First, introduce yourself. Let legislators know who you are and whom you represent. State your experience that is relevant to the bill about which you are testifying, without excessive self-promotion. Second, state the association’s position on the bill. Are you testifying for it or against it? Should amendments be made to the bill? Third, state your case. Why is this issue important? Whom will it affect? What will the ramifications be? Fourth, if possible and appropriate, offer alternative solutions as approved by the governing body of your organization. Finally, close by reiterating the association’s position and offering to answer any questions.

To help make a favorable impression at a committee hearing, it is important to be short and concise, and to understand that legislators hear countless hours of testimony. While your testimony is interesting and exciting, keep in mind that everyone who testifies feels the same way. Be clear. If you use a complex legal term, explain it to members of the legislature and most importantly, know the issues involved. Nothing can be a substitute for preparation and knowledge. It is also important not to read your testimony verbatim. The best way to capture the audience’s attention is to illustrate your testimony with real-life examples of individuals or businesses that will be affected by the legislation.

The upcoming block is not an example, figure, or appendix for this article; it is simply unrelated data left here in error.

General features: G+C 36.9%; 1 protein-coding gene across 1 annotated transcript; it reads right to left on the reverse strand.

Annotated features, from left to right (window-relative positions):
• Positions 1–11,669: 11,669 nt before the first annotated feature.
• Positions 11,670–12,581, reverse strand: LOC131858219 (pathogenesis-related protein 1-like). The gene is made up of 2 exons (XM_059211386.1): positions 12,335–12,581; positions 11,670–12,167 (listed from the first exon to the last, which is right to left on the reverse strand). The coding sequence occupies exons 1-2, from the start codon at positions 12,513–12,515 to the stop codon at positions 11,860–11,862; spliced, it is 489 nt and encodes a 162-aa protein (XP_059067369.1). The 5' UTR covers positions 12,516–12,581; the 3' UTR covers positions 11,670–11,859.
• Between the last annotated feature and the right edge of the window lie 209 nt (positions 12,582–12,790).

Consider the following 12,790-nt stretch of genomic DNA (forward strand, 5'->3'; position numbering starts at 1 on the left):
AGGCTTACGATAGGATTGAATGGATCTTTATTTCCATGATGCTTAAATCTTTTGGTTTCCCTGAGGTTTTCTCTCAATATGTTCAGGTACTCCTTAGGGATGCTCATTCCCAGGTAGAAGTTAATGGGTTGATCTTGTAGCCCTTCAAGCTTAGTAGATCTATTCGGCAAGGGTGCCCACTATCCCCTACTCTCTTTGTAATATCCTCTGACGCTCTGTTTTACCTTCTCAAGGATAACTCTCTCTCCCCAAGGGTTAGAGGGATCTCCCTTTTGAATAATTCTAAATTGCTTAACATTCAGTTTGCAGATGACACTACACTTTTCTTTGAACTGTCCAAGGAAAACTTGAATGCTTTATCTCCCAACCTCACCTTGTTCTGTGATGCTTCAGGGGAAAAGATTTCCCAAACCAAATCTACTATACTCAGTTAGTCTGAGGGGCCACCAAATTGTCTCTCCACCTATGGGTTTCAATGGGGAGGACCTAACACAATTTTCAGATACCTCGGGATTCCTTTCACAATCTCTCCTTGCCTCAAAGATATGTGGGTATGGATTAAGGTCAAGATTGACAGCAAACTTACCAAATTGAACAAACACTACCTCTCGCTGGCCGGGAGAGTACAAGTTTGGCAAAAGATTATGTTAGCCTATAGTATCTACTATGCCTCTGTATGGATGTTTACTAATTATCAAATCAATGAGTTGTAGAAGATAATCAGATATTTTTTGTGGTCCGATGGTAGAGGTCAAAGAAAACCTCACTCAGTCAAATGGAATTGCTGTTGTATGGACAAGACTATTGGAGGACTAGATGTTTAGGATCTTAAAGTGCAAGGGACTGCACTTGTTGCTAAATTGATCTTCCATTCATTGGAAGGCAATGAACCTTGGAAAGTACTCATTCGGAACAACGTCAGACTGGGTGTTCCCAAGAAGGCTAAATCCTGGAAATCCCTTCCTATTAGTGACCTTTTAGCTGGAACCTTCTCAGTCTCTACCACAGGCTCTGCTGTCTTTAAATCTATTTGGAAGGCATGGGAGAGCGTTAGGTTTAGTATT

In answering questions from the committee, it is critical not to fudge on the facts. If you are uncertain about how to answer a question, offer to supply the information at a later time. Finally, be sure to distribute those extra copies you brought—one for each member of the committee, for members of the print and broadcast media, and for others. Most legislators will keep a copy of your testimony on file for future reference.